Our Resident MD is back and she’s talking ACNE.
War and Peace

When you’re ticked off, the last thing you need is to be picked on, pushed around, and squeezed until you burst, right? Same thing for a zit! Picking fights with your breakouts puts you at war with your skin. Your skin will respond by becoming discolored, scarred and possibly infected to show its displeasure. Who needs that? You must LOVE that pimple into submission! Here’s my advice on how to give acne prone skin the care it needs to glow.

Acne (Acne Vulgaris) breakouts are caused by excess oil production usually caused by hormonal shifts. Although acne is most common in teenagers, some adults suffer from an onset way beyond the teen years. In people of color, breakouts can often lead to persistent discoloration long after the bumps have resolved. The face, chest and back are the most common areas of acne breakouts due to the fact that these areas have a high concentration of sebaceous (oil producing) glands. Unfortunately, these are the same areas where residue from hair products can block pores and lead to breakouts (Pomade Acne). A gentle skin care regimen utilizing the correct product ingredients can assist in controlling most mild breakouts. Moderate and severe breakouts usually require the assistance of a dermatologist. There are so many effective medications available to control breakouts these days.

Over the counter product ingredients which help acne prone skin are: Benzoyl Peroxide, Salicylic Acid, and Glycolic Acid. Neutrogena oil free acne wash and Clean and Clear are a basic cleansers which contains salicylic acid. The Proactiv skincare line contains Benzoyl Peroxide. The mdskincare line contains a great group of natural fruit acids. Be careful with using new products on your skin. I recommend performing a test area for 3 full days on a small area under your chin before using a product over your entire face. This helps to determine if you have sensitivity or are allergic to the product. Sometimes, newly treated acne skin become dry, sensitive to the sun and a bit irritated. A light moisturizer with sunscreen of SPF 30 (Cetaphil, Neutrogena, Purpose and Aveeno) each morning may assist in reducing this problem. Sunscreen can also help protect discolored areas from becoming darker, prevent photo aging and protect against skin cancer. Although shea butter has a natural sunscreen property, the extent of protection has not been determined. Try and avoid toners and astringents which contain alcohol (witch hazel included). These can dry out the surface of the skin which can lead to a worsening of acne or irritated skin. Facials are fine, but do not allow the technician to squeeze or pick affected areas and ask what product ingredients are being used. There is a great, cheap product that I recommend if one wants to have the feel of a spa experience, but the convenience of doing it at home for a fraction of the price- Queen Helene Grapeseed Extract Facial Peel Off mask. Be sure to apply a moisturizer afterward.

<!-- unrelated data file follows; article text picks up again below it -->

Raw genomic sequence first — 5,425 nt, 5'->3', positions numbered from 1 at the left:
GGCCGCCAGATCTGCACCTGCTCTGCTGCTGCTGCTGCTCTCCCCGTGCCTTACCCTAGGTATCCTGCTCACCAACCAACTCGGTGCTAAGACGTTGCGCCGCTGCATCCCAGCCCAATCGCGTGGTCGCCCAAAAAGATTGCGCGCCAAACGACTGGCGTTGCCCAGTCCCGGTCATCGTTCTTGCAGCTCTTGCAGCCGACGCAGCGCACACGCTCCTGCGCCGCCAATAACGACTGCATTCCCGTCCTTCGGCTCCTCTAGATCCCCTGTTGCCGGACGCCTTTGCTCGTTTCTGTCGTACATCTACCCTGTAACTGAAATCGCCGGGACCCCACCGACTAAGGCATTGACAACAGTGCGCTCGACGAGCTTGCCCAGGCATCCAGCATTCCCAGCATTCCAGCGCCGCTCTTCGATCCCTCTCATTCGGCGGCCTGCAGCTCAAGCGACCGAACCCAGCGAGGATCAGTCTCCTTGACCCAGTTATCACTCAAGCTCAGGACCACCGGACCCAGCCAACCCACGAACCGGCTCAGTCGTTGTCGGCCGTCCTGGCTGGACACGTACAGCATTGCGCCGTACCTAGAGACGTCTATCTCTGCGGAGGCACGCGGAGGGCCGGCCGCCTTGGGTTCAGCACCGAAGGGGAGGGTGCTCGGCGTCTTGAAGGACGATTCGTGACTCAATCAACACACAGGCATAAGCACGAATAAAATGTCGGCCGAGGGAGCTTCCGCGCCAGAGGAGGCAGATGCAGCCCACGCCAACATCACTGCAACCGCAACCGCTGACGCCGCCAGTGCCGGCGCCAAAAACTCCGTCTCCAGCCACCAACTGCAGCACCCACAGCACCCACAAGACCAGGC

What to do when you have a big one? First of all, back away from that mirror, and put your guns down! Spot treatment with a Benzoyl Peroxide containing cream and Hydrocortisone 1% cream to reduce the inflammation quickly can reduce the chances of discoloration. Really big lesions can be treated with a cortisone injection by a dermatologist to reduce the swelling and pain quickly. Persistent areas of discoloration can be lightened with product ingredients specifically used for this purpose (hydroquinone, azelaic acid, kojic acid, licorice root extract or bearberry extract). Recently, hydroquinone has come under increased scrutiny and has fallen out of favor in some circles. It has been a mainstay of treatment for lightening areas of dark discoloration. The other ingredients listed above are naturally occurring substances. If discoloration persists, see a dermatologist. You may need a prescription strength regimen chemical peel or laser treatment to assist.

As always, keep your skin well-hydrated and well-nourished by drinking enough water daily, taking a Multivitamin supplement and maintaining a balanced diet.

Until next time . . .
Take care of yourself, so you can care for others. Do your best to be your best. The better you are, the brighter the world gets.

Disclaimer: This information does not serve as a substitute for individual medical care by a physician. This article is an informative guide to point you in the right direction. All product recommendations and advice are suggestions which may or may not work for your individual needs. Specific medical issues and concerns should be addressed by your health care provider. Patricia Perry, M.D. is a dermatologist in private practice in Southern California who can be reached for consultation at 2625 W. Alameda Ave., Suite 504, Burbank, CA 91505. Phone: (818)559- SKIN (7546). The contents of this article are the literary property of Dr. Perry and are copyrighted.